Geologists have unraveled the mystery of the Himalayas and the Indian Plate
120-55 million years ago, India was the fastest tectonic plate in the history of the Earth, moving at a speed of 20 cm per year towards Eurasia. As a result of the collision of two continents formed the highest mountain system, the Himalayas, which continues to grow to this day. The reliable reason for such a rapid movement of the Indian Plate was never established, but now geologists seem to be as close as possible to the answers.
Actually, the status of the fastest part of the world, the Indostan platform holds today: it is also moving north, moving away by 5 cm per year. For comparison, the Eurasian tectonic plate shifts by no more than 2 cm per year, which is interesting in the same northern direction. This process leads to the further accumulation of subcontinents, which in turn leads to the growth of the Himalayas and the entire Tibetan highlands.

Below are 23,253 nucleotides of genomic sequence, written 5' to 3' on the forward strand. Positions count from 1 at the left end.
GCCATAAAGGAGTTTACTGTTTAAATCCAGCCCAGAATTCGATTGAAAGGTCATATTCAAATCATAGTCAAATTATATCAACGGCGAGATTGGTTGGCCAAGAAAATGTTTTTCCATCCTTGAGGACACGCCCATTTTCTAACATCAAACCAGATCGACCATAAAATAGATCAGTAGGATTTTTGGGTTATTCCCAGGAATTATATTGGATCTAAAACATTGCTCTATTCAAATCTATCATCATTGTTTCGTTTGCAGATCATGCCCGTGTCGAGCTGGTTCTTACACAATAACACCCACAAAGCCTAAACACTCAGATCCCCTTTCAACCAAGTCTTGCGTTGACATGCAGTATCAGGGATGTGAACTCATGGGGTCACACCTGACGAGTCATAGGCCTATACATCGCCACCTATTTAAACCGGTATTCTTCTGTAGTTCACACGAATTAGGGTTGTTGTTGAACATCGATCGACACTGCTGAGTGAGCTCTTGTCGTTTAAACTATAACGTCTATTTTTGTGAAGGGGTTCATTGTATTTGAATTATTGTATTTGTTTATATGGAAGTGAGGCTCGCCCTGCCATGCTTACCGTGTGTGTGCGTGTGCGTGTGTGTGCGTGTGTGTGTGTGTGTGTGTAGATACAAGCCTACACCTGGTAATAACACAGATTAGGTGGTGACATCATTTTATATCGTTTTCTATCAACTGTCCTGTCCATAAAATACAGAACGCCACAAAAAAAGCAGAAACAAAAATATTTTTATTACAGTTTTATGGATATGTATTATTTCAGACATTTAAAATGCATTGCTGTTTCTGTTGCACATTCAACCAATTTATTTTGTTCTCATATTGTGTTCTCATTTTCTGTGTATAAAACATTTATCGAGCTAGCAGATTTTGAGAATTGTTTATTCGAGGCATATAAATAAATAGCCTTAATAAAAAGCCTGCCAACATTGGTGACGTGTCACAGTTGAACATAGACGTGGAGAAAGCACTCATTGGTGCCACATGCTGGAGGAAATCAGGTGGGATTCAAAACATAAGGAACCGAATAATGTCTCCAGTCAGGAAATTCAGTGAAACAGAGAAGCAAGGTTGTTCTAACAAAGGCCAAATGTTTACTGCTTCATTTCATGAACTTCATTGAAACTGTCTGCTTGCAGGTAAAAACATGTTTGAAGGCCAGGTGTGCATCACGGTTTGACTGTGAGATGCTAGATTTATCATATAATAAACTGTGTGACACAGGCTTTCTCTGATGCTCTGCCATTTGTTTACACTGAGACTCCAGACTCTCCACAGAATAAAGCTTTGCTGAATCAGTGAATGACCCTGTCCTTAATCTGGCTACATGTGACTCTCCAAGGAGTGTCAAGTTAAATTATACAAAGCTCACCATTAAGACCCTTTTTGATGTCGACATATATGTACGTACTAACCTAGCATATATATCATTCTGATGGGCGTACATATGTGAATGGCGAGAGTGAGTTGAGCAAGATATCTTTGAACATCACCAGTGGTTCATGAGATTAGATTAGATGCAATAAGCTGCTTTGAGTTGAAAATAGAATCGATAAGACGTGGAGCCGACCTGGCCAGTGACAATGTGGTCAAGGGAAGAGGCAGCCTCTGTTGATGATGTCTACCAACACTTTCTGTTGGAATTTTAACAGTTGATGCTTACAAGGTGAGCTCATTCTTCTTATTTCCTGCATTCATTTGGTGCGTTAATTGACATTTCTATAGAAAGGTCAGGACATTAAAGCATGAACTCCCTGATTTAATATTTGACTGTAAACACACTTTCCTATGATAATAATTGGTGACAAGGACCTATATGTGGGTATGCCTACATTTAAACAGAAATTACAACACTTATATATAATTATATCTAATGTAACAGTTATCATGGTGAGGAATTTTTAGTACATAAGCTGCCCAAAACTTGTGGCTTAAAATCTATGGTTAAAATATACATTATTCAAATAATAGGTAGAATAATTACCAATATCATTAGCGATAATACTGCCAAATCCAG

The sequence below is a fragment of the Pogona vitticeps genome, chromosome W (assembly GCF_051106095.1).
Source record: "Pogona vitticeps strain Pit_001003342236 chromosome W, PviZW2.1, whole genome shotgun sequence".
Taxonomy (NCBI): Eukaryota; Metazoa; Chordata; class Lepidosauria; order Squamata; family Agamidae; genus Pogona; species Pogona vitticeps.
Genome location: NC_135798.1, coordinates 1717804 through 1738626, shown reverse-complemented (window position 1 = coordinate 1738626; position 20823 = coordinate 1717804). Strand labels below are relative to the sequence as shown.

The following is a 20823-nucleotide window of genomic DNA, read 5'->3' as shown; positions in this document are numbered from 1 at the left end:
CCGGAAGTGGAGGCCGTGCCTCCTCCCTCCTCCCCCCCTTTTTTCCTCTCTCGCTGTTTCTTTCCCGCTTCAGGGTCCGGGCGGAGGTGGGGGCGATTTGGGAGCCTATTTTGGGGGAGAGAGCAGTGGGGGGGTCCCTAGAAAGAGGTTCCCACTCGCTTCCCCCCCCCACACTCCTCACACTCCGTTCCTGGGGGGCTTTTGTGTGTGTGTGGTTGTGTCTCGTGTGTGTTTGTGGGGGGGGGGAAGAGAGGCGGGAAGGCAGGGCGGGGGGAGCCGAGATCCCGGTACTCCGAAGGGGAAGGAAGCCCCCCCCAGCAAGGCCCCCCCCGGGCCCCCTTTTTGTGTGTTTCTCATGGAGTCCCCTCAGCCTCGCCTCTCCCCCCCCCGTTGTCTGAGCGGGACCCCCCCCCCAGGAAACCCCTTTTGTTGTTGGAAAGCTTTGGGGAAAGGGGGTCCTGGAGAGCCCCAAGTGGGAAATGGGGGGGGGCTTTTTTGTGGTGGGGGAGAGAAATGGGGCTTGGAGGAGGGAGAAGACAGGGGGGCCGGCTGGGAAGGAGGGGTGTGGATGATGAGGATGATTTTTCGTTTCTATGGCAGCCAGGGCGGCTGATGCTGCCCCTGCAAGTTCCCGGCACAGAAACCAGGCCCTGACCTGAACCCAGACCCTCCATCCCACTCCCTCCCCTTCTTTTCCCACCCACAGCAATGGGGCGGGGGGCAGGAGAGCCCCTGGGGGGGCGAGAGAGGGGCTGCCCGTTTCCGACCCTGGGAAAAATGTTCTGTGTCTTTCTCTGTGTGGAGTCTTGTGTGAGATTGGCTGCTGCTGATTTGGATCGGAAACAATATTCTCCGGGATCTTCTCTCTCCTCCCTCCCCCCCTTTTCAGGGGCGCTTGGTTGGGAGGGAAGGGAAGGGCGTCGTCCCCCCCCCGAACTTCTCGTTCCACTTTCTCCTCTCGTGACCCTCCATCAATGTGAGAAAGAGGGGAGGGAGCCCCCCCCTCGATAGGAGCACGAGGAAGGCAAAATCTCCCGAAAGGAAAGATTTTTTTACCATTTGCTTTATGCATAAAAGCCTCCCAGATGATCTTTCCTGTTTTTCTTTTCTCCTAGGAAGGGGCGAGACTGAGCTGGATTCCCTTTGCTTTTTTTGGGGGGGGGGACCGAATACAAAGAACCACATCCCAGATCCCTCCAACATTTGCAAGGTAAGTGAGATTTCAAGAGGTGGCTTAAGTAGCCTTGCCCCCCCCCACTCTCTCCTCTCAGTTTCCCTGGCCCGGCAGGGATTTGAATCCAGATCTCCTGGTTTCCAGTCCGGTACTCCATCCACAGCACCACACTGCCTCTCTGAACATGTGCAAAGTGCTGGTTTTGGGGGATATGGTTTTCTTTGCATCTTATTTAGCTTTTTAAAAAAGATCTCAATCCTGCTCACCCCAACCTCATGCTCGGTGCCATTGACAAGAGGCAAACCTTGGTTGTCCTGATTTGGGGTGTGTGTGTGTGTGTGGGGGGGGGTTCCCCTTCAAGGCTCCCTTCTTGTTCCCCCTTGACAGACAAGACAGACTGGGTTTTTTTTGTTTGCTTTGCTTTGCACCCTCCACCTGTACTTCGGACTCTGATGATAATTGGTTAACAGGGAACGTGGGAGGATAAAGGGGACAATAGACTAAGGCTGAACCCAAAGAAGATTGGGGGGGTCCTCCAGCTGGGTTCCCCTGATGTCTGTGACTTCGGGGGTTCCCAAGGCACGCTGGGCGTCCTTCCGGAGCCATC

The results of a study by geologists from the University of Massachusetts indicate that the movement of India was accelerated by two large subduction zones – zones in which tectonic plates fall forehead head-on, the less dense of them sinks under another deep into the earth’s mantle. According to scientists, in this situation the plate that was lowered is able to literally pull along the neighboring section of the earth’s crust, on which the Indian plate was located.
The connection of the Indian platform with subduction zones and the acceleration resulting from it perfectly agreed with the results of computer simulation. According to preliminary estimates by scientists, the mysterious acceleration of India was the result of the “layering” of oceanic plates, which led to the actual “extrusion” of the subcontinent from the initial section of the earth’s crust.
The very hypothesis of the two subduction zones on the territory of the modern Indian Ocean itself is indicated by a whole range of large submarine volcanoes that suddenly appeared about 80 million years ago.
There is also another theory. According to German geologists, the reason for the rapid movement of the Indian plate may lie in its small (half) thickness compared to other platforms, which in ancient times were a single supercontinent, Gondwan.